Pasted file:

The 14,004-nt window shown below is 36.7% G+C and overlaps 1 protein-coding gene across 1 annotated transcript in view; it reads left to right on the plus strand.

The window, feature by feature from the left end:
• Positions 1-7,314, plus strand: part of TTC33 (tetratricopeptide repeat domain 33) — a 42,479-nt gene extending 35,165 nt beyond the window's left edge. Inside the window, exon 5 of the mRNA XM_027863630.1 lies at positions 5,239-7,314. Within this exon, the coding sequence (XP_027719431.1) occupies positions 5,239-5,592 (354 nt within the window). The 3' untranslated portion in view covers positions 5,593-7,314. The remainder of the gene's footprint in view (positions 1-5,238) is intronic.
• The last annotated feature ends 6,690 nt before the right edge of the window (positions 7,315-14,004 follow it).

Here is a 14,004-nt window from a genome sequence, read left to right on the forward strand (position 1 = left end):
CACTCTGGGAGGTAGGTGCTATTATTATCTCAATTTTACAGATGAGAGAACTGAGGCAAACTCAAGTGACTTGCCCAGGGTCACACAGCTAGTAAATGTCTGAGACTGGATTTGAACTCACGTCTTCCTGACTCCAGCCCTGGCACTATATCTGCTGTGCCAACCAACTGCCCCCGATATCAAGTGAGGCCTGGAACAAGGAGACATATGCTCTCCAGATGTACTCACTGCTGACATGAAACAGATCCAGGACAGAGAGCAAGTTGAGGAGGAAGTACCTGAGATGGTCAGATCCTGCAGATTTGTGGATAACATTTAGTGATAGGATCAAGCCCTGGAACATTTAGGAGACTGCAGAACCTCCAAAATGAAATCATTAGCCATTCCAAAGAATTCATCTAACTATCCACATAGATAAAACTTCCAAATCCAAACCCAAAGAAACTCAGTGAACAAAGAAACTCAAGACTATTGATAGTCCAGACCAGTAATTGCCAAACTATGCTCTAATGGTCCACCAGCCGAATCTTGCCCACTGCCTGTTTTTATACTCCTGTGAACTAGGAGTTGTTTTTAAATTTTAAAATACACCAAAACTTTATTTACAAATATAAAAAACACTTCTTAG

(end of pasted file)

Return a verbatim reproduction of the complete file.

The 14,004-nt window shown below is 36.7% G+C and overlaps 1 protein-coding gene across 1 annotated transcript in view; it reads left to right on the plus strand.

The window, feature by feature from the left end:
• Positions 1-7,314, plus strand: part of TTC33 (tetratricopeptide repeat domain 33) — a 42,479-nt gene extending 35,165 nt beyond the window's left edge. Inside the window, exon 5 of the mRNA XM_027863630.1 lies at positions 5,239-7,314. Within this exon, the coding sequence (XP_027719431.1) occupies positions 5,239-5,592 (354 nt within the window). The 3' untranslated portion in view covers positions 5,593-7,314. The remainder of the gene's footprint in view (positions 1-5,238) is intronic.
• The last annotated feature ends 6,690 nt before the right edge of the window (positions 7,315-14,004 follow it).

Here is a 14,004-nt window from a genome sequence, read left to right on the forward strand (position 1 = left end):
CACTCTGGGAGGTAGGTGCTATTATTATCTCAATTTTACAGATGAGAGAACTGAGGCAAACTCAAGTGACTTGCCCAGGGTCACACAGCTAGTAAATGTCTGAGACTGGATTTGAACTCACGTCTTCCTGACTCCAGCCCTGGCACTATATCTGCTGTGCCAACCAACTGCCCCCGATATCAAGTGAGGCCTGGAACAAGGAGACATATGCTCTCCAGATGTACTCACTGCTGACATGAAACAGATCCAGGACAGAGAGCAAGTTGAGGAGGAAGTACCTGAGATGGTCAGATCCTGCAGATTTGTGGATAACATTTAGTGATAGGATCAAGCCCTGGAACATTTAGGAGACTGCAGAACCTCCAAAATGAAATCATTAGCCATTCCAAAGAATTCATCTAACTATCCACATAGATAAAACTTCCAAATCCAAACCCAAAGAAACTCAGTGAACAAAGAAACTCAAGACTATTGATAGTCCAGACCAGTAATTGCCAAACTATGCTCTAATGGTCCACCAGCCGAATCTTGCCCACTGCCTGTTTTTATACTCCTGTGAACTAGGAGTTGTTTTTAAATTTTAAAATACACCAAAACTTTATTTACAAATATAAAAAACACTTCTTAG